WATERCOOLING, THE CHOICE of, well at least some overclockers, but it seems to be mostly used as a marketing tool these days without any real market penetration. Kingston has just announced three sets of HyperX H2O memory modules (which we spied back at CES), all of which feature support for water cooling. We just can’t quite figure out who is going to buy these new modules.
Don’t take us the wrong way, we’re not saying that Kingston has launched poor product, not at all, it’s just that there isn’t a very big market for water cooled accessories like this. The extreme overclockers on competitive level have moved on to far more exotic cooling solutions like dry ice and LN2 and your average consumer most likely has no clue what kind of cooling he or she has in their PC. Those that bother to overclock their PC these days are mostly still using air coolers, as they’re affordable, something water cooling never became. This leaves is will a small group of enthusiast users and gamers, most of who build their own water cooling rigs out of various collections of high-end bits.
Maybe this is the market that Kingston is targeting with the new modules. The three kits consist of the KHX2000C9AD3W1K2/4GX, KHX2133C9AD3W1K2/4GX and the KHX2000C9AD3W1K3/6GX. All three kits are XMP optimized which means that they’re targeting Intel systems. The KHX2000C9AD3W1K2/4GX consists of a pair of 2GB modules with a clock speed of 2GHz and latencies of 9-11-9-27 and operates at 1.65V. We can’t say we’re overly impressed with the latencies of these modules, especially as Kingston’s competitors are offering modules with the same clock speed that carry lower latencies. At $157, you’re paying a lot of extra money for the ability to hook your memory up to your water cooling kit.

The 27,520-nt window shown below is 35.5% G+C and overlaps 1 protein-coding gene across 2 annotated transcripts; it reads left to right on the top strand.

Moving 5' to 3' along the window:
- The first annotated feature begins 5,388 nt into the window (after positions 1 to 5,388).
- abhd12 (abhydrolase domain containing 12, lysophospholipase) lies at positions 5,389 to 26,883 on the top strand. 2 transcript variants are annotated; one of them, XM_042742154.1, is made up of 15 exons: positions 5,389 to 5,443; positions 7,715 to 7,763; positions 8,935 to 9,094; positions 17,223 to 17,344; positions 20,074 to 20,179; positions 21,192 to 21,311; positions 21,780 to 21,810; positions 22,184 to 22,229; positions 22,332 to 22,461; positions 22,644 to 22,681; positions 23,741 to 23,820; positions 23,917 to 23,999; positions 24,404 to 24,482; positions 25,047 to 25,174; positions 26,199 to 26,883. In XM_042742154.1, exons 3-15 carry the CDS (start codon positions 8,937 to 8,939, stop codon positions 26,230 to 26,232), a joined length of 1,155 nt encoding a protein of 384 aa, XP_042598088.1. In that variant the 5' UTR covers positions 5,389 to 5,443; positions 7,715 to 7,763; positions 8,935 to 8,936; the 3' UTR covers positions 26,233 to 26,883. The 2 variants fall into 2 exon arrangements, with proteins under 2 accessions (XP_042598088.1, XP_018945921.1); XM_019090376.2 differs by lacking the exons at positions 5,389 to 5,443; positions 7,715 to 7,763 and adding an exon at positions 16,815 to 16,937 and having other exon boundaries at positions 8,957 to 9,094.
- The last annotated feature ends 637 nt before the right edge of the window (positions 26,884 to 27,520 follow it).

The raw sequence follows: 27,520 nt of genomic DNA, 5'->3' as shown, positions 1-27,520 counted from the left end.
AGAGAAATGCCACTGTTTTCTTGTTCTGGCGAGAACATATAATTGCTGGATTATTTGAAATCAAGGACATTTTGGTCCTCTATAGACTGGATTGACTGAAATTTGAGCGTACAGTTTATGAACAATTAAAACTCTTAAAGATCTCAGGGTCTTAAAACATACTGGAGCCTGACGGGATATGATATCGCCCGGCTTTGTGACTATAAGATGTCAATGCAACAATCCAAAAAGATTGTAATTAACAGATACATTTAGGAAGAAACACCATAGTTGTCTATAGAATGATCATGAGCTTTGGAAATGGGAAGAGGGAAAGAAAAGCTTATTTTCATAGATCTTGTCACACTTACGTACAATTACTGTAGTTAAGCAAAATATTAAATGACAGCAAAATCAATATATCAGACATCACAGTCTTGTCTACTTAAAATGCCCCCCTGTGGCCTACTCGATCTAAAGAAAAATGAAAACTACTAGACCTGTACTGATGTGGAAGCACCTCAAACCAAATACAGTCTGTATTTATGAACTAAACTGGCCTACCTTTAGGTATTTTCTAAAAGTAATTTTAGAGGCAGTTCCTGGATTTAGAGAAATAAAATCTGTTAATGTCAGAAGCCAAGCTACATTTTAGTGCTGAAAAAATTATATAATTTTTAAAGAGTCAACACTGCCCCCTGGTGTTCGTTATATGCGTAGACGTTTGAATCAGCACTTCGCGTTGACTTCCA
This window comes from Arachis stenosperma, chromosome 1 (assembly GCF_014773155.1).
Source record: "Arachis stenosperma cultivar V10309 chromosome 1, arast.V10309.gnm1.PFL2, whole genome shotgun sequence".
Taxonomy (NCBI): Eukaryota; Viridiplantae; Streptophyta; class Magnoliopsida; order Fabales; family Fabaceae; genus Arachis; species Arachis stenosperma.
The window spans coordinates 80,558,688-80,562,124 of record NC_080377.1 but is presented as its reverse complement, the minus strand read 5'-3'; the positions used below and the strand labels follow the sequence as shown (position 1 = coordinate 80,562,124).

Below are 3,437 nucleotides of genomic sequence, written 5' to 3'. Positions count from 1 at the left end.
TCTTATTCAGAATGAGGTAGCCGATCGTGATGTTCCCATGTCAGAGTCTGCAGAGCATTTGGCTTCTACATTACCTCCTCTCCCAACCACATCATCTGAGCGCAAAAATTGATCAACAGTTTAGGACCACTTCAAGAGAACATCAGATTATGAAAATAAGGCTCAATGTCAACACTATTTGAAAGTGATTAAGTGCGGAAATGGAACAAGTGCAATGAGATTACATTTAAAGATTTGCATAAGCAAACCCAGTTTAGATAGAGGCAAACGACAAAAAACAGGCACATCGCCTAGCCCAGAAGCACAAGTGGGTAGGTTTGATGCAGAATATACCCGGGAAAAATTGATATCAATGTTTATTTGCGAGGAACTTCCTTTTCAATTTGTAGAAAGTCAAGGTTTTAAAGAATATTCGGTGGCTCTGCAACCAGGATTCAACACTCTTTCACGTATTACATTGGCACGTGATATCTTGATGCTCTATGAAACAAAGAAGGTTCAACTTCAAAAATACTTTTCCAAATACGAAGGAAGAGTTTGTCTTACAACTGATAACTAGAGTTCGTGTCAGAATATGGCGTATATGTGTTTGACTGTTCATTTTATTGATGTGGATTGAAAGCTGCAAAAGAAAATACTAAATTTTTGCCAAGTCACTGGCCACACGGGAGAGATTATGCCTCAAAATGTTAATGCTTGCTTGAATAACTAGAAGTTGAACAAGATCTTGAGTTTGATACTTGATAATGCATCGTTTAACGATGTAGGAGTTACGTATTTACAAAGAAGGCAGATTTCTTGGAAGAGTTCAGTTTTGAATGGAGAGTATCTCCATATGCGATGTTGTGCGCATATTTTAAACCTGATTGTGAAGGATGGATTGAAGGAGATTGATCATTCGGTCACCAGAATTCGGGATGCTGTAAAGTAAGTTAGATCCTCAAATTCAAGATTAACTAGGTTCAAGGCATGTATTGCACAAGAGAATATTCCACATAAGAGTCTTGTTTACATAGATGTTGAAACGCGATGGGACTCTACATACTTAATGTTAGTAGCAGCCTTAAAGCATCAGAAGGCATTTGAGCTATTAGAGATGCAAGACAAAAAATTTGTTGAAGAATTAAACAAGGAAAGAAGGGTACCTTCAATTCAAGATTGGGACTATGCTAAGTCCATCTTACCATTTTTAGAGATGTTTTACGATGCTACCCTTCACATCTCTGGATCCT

The KHX2133C9AD3W1K2/4GX offers the same latencies and operating Voltage but ups the speed to 2133MHz, but you also end up paying more, as this kit retails for no less than $205. Finally the KHX2000C9AD3W1K3/6GX kit consist of three 2GB modules that operates at 2GHz with latencies of 9-10-9-27, again at 1.65V and this kit will set you back $235. Steep prices indeed and we can’t really see the benefit of these modules, but Kingston isn’t the first company to offer these kinds of products, so there’s obviously a market somewhere for them.S|A
Latest posts by Lars-Göran Nilsson (see all)
- AMD and Nvidia set to take on LucidLogix Virtu - Apr 7, 2011
- Notebooks and hard drives to increase in price - Apr 6, 2011
- Motherboard makers craving affordable USB 3.0 solutions - Apr 6, 2011
- IEEE approves the IEEE 802.16m standard - Apr 1, 2011
- LucidLogix scores Intel as first Virtu customer - Apr 1, 2011